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PREMIERE ISSUE: L.A. FASHION WEEK

A New Class For L.a.

Meet the young designers who are changing the city's dress code. And they don't do denim.

March 18, 2007|Mimi Avins | Times Staff Writer

NOT everyone's gotten the memo yet, but the dress code from Echo Park nightclubs to Culver City galleries is changing. A renewed elegance is replacing L.A.'s relaxed signature style, thanks in part to a rising school of designers bent on creating clothes as sophisticated as they are beautifully made.

The city's restaurant, architecture and art scenes have grown up, motivating women who once would have gone everywhere in jeans to up their game. For some, the price of spiffing up is not a problem: Los Angeles now has the most millionaires of any county in America -- four times as many as New York.

"This is a much more cosmopolitan place than it was when I was a kid, when there were horse stables on La Cienega," says designer Jasmin Shokrian, one of the standouts. "Many of my clients are Hollywood producers who have impeccable taste. They're in strong professional positions, and they want what they wear to tip people off that they're risk takers."

Shokrian is among L.A.'s young design sophisticates, along with Monique Lhuillier, Kate and Laura Mulleavy of Rodarte, Juan Carlos Obando, Katy Rodriguez, Rosetta Getty of Riser Goodwyn, Jenni Kayne and Stephanie Schur of Michon Schur.

Each has caught the attention of retailers and fashion editors around the world.

"We're seeing some true designers emerge from Los Angeles," says Beth Buccini, co-owner of the trendsetting New York boutique Kirna Zabete. "The Rodarte sisters are leading the pack with intellectual, incredibly designed, well-executed collections." Paradoxically, the members of this classy new class of designers -- individualists, all -- have so much in common that it suggests there must be something in the water. They all say having a life in Los Angeles is important to them, and the city influences their aesthetic. They maintain that quality and craftsmanship are key. They think like artists, and don't see their work as disposable. "I want to make something that will last," says Schur, "that you can have in your closet for 20 years."

There were always California designers who made clothes so timeless they are still coveted by collectors. James Galanos, Rudi Gernreich, Holly Harp and Richard Tyler set up shop here, and refused to move their headquarters to New York or Europe. Shokrian shows her line to buyers in a hotel suite in Paris twice a year. Lhuillier, Schur, Kayne and the Mulleavy sisters acknowledge that participating in New York Fashion Week has been crucial to their commercial success.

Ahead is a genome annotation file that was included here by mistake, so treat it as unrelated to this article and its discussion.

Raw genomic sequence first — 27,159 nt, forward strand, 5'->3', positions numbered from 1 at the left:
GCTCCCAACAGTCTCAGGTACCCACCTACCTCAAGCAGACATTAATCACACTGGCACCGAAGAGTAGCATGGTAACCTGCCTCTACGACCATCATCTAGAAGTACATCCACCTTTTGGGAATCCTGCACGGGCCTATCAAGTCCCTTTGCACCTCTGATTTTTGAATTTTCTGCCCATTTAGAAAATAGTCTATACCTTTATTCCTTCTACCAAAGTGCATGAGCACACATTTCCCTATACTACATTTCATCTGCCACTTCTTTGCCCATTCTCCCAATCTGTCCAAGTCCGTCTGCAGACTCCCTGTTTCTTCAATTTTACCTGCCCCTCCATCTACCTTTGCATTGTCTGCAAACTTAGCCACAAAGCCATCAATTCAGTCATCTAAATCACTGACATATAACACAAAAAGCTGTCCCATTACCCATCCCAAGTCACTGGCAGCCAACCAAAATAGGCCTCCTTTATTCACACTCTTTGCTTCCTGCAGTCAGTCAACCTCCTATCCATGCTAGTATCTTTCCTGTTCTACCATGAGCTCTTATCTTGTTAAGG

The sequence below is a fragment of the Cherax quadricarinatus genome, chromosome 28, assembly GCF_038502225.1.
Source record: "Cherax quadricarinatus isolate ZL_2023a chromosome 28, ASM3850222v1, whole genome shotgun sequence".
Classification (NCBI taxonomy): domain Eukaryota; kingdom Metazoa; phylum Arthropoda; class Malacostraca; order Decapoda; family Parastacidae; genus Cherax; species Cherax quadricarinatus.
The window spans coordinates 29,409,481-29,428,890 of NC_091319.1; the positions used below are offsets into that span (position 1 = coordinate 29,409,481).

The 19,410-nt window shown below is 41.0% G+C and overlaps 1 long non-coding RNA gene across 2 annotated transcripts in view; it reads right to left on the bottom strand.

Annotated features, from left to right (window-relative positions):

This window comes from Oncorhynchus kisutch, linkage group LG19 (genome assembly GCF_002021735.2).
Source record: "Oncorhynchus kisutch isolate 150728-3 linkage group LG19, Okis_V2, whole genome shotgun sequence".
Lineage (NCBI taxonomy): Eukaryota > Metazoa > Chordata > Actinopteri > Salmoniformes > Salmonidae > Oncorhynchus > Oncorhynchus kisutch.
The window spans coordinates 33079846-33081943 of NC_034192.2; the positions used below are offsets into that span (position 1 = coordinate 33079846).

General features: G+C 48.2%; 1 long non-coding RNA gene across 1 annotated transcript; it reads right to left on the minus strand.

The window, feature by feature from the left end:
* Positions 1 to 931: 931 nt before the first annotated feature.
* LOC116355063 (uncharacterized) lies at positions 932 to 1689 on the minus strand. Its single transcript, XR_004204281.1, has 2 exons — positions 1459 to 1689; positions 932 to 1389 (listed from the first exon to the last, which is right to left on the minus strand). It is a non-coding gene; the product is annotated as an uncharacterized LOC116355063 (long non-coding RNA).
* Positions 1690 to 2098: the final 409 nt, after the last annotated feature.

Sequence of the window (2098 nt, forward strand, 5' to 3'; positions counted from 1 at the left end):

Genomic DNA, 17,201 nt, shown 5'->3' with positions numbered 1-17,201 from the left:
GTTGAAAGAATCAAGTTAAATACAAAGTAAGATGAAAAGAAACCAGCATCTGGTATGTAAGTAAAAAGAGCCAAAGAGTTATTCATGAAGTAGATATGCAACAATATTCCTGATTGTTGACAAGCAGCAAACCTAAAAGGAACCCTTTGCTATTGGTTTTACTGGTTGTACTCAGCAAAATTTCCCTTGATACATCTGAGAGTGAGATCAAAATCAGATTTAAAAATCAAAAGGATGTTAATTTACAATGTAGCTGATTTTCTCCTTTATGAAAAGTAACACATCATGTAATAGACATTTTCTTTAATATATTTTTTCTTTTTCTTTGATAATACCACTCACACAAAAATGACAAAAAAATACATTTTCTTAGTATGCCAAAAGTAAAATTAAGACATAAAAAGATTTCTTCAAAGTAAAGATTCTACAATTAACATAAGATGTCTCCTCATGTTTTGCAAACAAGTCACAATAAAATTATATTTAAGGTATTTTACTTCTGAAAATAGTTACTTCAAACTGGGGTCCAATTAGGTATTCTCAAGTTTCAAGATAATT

"When I started my business 10 years ago," Lhuillier says, "the buyers I was trying to reach and the pool of fashion editors weren't here to see my work and put it in the magazines. I kind of felt isolated." Her company, the most established of the bunch, projects sales of $25 million in 2007.

Obando's collection kicks off Fashion Week at Smashbox Studios today. It will be his fifth L.A. show, but he isn't necessarily staying: "I'd like my collection to develop here before I show it in New York."

Extraordinary attention to detail and fine fabrics elevate the cost of these collections. With price tags from $450 to $2,000-plus come an exclusivity the designers welcome. After all, they never set out to design for everyone.

"It starts with what I want to wear and what I can't seem to find," says Rodriguez, echoing her peers. "I wanted grown-up clothes that were still cute." Cute, yes. Also pretty, feminine, refined, even edgy. Sporty? Casual? Not so much. Time to retire the charge that California girls never get out of their yoga pants.

Don't hate them for being well-connected. Schur's husband, Jordan, is president of Geffen Records. Getty is married to Balthazar Getty, one of the stars of ABC's "Brothers and Sisters," and a great-grandson of industrialist John Paul Getty. Kayne's father, Richard, is one of the founders of a $7-billion investment management firm. "My mother is into art and fashion, and I was exposed to a lot in Los Angeles," she said. "I went to my first big Chanel charity show here when I was 8 years old. I knew I wanted to be a designer then."

Obando, who emigrated from Colombia 10 years ago, worked as an advertising agency creative director here, a position that sparked his desire to build a global brand. He is typical of these entrepreneurial designers, who never dreamed of working for someone else. Starting out, some were self-financed. Others received capital infusions from relatives or small investors. Some studied fashion design. Several did not.

They've all been schooled in publicity, and know the value of a celebrity mannequin. Their frocks show up on discerning ingenues who want to be photographed in something less va-va-voom than the prevailing notion of Hollywood glamour. If a more understated chic comes to rule the red carpet, the influence of this group will grow exponentially.

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